The Euclid's definition of similar solid figures is
Similar solid figures are those contained by similar planes equal in multitude.
And the Euclid's definition of equal solid figures is
Equal and similar solid figures are those contained by similar planes equal in multitude and magnitude.
This definition was a lot criticized (see the commentary of Heath of the XI book of the Elements for a summary of the critics), because actually there exists solid figures contained by similar planes equal in multitude that are not similar: a typical example is that of a pyramid such that on its base, on opposite sides of it, are erected two equal pyramids smaller than the first. The addition and subtraction of these pyramids respectively from the first give two solid figures which satisfy the definition but are clearly not similar (the smaller having a re-entrant angle).
It was proposed to change the definition in this way: Similar solid figures are such as have all their solid angels equal, each to each, and which are contained by the same number of similar planes.
What if Euclid had actually in mind only the CONVEX solid figures?
Well, there is a counter example for two convex solid figures with similar faces equal in moltitude: Let's take a frustum with squared as bases, not too much flat in order to mantain the convexity of the final figure (wait a moment to have this more clear). Now let's consider the two solids made by erecting a pyramid with equilateral faces respectively on the two bases of the frustum. We have two convex solids made of 4 equilateral triangles, a square and 4 similar isosceles trapezoids.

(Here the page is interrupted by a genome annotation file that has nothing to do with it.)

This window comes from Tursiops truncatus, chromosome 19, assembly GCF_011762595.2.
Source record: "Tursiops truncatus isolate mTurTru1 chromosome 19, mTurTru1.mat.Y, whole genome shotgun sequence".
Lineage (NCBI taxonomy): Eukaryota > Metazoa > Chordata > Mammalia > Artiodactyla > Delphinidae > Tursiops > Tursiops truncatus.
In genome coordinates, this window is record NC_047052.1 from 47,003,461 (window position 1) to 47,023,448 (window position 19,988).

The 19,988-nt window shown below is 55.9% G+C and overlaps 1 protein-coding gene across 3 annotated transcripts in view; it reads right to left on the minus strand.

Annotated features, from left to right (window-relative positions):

Now my question is... And if we want only EQUAL faces (not just similar) equal in moltitude?
I can't figure out any counterexample. It seem to me that the definition of similar solid figures is wrong, but that of equal solid figures may be correct (even thou is not proved that two convex solid figures contained by similar planes equal in multitude and magnitude, are equal).